Concerns have been raised about the links between pharmaceutical firms and charity patient groups by the body that advises the NHS on which drugs to use.
The drugs are reserved for those with moderate Alzheimer's
Sir Michael Rawlins, chairman of the National Institute for Health and Clinical Excellence, said charities had to be wary of pharmaceutical donations.
And he urged charities to question the cost of drugs more.
But patient groups said there were strict guidelines covering such donations by the drugs industry.
Sir Michael said: "Patient organisations need to think very carefully about why pharmaceutical companies are giving them money and they have to make sure they are not beholden to a pharmaceutical company.
"I have yet ever to hear a patient organisation criticise a price of the drug.
"When they do that they will come into their own."
Sir Michael refused to name individual groups
The subject of drug firm donations to patients groups and charities is a sensitive issue.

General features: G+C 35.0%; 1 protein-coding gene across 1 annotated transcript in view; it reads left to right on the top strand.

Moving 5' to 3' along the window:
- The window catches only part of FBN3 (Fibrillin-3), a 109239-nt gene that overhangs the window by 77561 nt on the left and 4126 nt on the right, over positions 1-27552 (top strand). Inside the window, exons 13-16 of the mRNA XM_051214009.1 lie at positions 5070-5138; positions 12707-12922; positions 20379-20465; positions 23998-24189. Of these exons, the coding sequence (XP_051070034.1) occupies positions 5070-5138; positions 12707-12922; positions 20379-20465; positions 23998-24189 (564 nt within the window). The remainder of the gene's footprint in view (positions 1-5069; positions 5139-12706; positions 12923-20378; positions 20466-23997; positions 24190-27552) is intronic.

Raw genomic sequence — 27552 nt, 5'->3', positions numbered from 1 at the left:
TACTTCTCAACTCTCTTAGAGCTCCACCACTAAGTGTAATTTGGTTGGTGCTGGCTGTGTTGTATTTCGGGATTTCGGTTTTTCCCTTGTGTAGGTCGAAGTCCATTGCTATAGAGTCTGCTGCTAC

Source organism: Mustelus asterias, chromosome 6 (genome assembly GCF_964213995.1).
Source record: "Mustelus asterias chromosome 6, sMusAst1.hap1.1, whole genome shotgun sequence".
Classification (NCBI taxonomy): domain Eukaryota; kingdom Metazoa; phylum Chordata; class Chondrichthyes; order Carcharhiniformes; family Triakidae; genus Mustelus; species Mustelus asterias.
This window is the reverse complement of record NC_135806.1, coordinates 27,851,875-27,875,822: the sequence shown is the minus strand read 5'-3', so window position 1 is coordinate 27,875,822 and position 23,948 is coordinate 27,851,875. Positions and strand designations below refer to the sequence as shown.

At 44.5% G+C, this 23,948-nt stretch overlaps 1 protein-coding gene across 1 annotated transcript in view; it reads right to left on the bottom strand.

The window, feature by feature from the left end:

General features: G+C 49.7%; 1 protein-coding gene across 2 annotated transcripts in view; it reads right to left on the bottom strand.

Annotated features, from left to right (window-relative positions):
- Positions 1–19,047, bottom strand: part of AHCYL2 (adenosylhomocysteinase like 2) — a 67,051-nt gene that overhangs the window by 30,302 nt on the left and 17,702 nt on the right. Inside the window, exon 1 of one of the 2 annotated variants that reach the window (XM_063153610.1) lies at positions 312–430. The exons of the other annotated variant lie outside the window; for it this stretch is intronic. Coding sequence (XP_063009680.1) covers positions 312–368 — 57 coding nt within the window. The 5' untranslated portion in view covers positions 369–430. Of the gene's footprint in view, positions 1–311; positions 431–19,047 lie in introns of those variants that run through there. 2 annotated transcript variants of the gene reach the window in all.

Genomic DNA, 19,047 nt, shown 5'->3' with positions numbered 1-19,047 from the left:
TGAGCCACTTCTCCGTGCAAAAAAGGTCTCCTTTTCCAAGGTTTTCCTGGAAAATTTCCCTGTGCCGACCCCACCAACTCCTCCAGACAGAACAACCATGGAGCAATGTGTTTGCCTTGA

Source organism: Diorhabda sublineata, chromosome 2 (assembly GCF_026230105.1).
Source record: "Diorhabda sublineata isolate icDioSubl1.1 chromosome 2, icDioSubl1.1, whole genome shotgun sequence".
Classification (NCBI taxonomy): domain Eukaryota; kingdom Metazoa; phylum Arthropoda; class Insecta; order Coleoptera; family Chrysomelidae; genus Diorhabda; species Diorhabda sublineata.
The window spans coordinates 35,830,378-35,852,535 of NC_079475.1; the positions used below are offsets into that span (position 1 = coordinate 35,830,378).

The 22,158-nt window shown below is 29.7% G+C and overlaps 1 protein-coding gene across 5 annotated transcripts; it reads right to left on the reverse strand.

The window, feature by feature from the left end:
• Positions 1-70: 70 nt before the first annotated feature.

Several groups, although not all, accept donations from drug firms.
Most of those that do have codes of conduct setting out what those donations can and cannot be used for - most are restricted to funding education purposes than for campaigning.
The Alzheimer's Society is involved in legal action along with Eisai and Pfizer against NICE over the decision to restrict the use of Alzheimer's treatments.
The group has accepted money from both companies.
But a spokeswoman pointed out that drug firm donations account for less than 1% of its income.
She said the society's challenge was being done independently of the drug firms and added donations were never used to fund campaign activity.
Breast Cancer Care, which pushed for NICE to approve the so-called breast cancer wonder-drug Herceptin, has received money from its maker Roche.
A spokeswoman said any drug industry donations were always used for "impartial patient information".
She added it was important there was a dialogue between patient groups and drug companies and she agreed cost was something that needed to be debated.
"The cost of drug is clearly becoming a major factor in the potential for cancer treatment and must be addressed."
And the Association of the British Pharmaceutical Industry denied there was anything wrong with such donations.
"Patient groups and companies have a shared interest. When they work together it is in the patients' interests, usually to do with education programmes or disease awareness.
"Any involvement has to be declared by the company so it is quite transparent."